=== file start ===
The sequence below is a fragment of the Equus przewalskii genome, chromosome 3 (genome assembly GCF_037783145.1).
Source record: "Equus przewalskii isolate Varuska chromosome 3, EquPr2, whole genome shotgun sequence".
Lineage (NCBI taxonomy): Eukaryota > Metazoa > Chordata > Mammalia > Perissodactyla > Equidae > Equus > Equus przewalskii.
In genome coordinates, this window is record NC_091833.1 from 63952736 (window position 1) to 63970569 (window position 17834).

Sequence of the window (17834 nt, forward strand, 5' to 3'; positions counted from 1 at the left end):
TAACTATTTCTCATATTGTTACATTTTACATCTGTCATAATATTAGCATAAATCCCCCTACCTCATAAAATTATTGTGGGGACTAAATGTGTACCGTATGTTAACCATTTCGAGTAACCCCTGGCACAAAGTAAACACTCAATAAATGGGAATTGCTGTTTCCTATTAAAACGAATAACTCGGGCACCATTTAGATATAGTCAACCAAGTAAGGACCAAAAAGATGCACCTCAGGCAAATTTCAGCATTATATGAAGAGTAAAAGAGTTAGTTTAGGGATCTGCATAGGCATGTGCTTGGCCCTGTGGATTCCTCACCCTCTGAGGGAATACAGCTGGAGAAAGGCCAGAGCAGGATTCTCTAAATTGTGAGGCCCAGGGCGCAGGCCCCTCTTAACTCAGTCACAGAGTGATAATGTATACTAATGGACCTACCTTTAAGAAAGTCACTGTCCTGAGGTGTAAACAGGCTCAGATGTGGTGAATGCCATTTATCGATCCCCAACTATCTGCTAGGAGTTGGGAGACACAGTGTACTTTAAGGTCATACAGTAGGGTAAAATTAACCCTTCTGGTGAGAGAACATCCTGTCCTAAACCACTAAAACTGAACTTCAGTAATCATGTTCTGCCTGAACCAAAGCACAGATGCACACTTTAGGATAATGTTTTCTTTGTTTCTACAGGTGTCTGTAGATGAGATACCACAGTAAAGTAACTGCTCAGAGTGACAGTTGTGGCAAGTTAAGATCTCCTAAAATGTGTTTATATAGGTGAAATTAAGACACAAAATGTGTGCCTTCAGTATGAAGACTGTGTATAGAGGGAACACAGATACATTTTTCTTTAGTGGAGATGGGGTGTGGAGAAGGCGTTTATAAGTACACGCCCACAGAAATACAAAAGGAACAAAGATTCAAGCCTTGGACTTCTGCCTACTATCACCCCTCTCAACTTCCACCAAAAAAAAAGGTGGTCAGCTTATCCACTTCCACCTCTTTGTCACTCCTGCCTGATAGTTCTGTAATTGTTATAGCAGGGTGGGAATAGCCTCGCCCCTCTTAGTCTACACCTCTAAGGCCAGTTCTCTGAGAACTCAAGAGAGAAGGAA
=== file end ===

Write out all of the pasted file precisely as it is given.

The sequence below is a fragment of the Equus przewalskii genome, chromosome 3 (genome assembly GCF_037783145.1).
Source record: "Equus przewalskii isolate Varuska chromosome 3, EquPr2, whole genome shotgun sequence".
Lineage (NCBI taxonomy): Eukaryota > Metazoa > Chordata > Mammalia > Perissodactyla > Equidae > Equus > Equus przewalskii.
In genome coordinates, this window is record NC_091833.1 from 63952736 (window position 1) to 63970569 (window position 17834).

Sequence of the window (17834 nt, forward strand, 5' to 3'; positions counted from 1 at the left end):
TAACTATTTCTCATATTGTTACATTTTACATCTGTCATAATATTAGCATAAATCCCCCTACCTCATAAAATTATTGTGGGGACTAAATGTGTACCGTATGTTAACCATTTCGAGTAACCCCTGGCACAAAGTAAACACTCAATAAATGGGAATTGCTGTTTCCTATTAAAACGAATAACTCGGGCACCATTTAGATATAGTCAACCAAGTAAGGACCAAAAAGATGCACCTCAGGCAAATTTCAGCATTATATGAAGAGTAAAAGAGTTAGTTTAGGGATCTGCATAGGCATGTGCTTGGCCCTGTGGATTCCTCACCCTCTGAGGGAATACAGCTGGAGAAAGGCCAGAGCAGGATTCTCTAAATTGTGAGGCCCAGGGCGCAGGCCCCTCTTAACTCAGTCACAGAGTGATAATGTATACTAATGGACCTACCTTTAAGAAAGTCACTGTCCTGAGGTGTAAACAGGCTCAGATGTGGTGAATGCCATTTATCGATCCCCAACTATCTGCTAGGAGTTGGGAGACACAGTGTACTTTAAGGTCATACAGTAGGGTAAAATTAACCCTTCTGGTGAGAGAACATCCTGTCCTAAACCACTAAAACTGAACTTCAGTAATCATGTTCTGCCTGAACCAAAGCACAGATGCACACTTTAGGATAATGTTTTCTTTGTTTCTACAGGTGTCTGTAGATGAGATACCACAGTAAAGTAACTGCTCAGAGTGACAGTTGTGGCAAGTTAAGATCTCCTAAAATGTGTTTATATAGGTGAAATTAAGACACAAAATGTGTGCCTTCAGTATGAAGACTGTGTATAGAGGGAACACAGATACATTTTTCTTTAGTGGAGATGGGGTGTGGAGAAGGCGTTTATAAGTACACGCCCACAGAAATACAAAAGGAACAAAGATTCAAGCCTTGGACTTCTGCCTACTATCACCCCTCTCAACTTCCACCAAAAAAAAAGGTGGTCAGCTTATCCACTTCCACCTCTTTGTCACTCCTGCCTGATAGTTCTGTAATTGTTATAGCAGGGTGGGAATAGCCTCGCCCCTCTTAGTCTACACCTCTAAGGCCAGTTCTCTGAGAACTCAAGAGAGAAGGAA